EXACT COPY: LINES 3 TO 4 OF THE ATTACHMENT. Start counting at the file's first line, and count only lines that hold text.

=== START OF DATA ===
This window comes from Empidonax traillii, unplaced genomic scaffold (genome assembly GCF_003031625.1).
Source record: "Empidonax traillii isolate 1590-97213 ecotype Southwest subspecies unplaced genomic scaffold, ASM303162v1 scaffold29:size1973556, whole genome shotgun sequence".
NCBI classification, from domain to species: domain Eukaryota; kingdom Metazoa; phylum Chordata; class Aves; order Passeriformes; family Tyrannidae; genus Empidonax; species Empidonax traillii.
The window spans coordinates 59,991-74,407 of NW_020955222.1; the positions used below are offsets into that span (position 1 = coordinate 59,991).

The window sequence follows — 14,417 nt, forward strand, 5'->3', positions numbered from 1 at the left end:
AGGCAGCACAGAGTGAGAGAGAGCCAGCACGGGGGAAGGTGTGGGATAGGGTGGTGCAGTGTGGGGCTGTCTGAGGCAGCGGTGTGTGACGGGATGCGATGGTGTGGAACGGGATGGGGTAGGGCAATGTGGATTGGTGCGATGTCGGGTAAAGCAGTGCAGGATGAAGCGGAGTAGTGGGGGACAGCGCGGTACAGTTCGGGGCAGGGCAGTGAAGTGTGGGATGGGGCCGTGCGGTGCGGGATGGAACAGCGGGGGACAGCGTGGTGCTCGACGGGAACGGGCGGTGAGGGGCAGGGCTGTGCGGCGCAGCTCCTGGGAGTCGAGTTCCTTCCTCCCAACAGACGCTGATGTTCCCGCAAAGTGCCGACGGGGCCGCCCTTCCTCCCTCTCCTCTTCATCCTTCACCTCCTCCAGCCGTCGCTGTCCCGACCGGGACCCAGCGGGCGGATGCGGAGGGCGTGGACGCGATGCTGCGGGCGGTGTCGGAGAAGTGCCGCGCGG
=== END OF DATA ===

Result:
NCBI classification, from domain to species: domain Eukaryota; kingdom Metazoa; phylum Chordata; class Aves; order Passeriformes; family Tyrannidae; genus Empidonax; species Empidonax traillii.
The window spans coordinates 59,991-74,407 of NW_020955222.1; the positions used below are offsets into that span (position 1 = coordinate 59,991).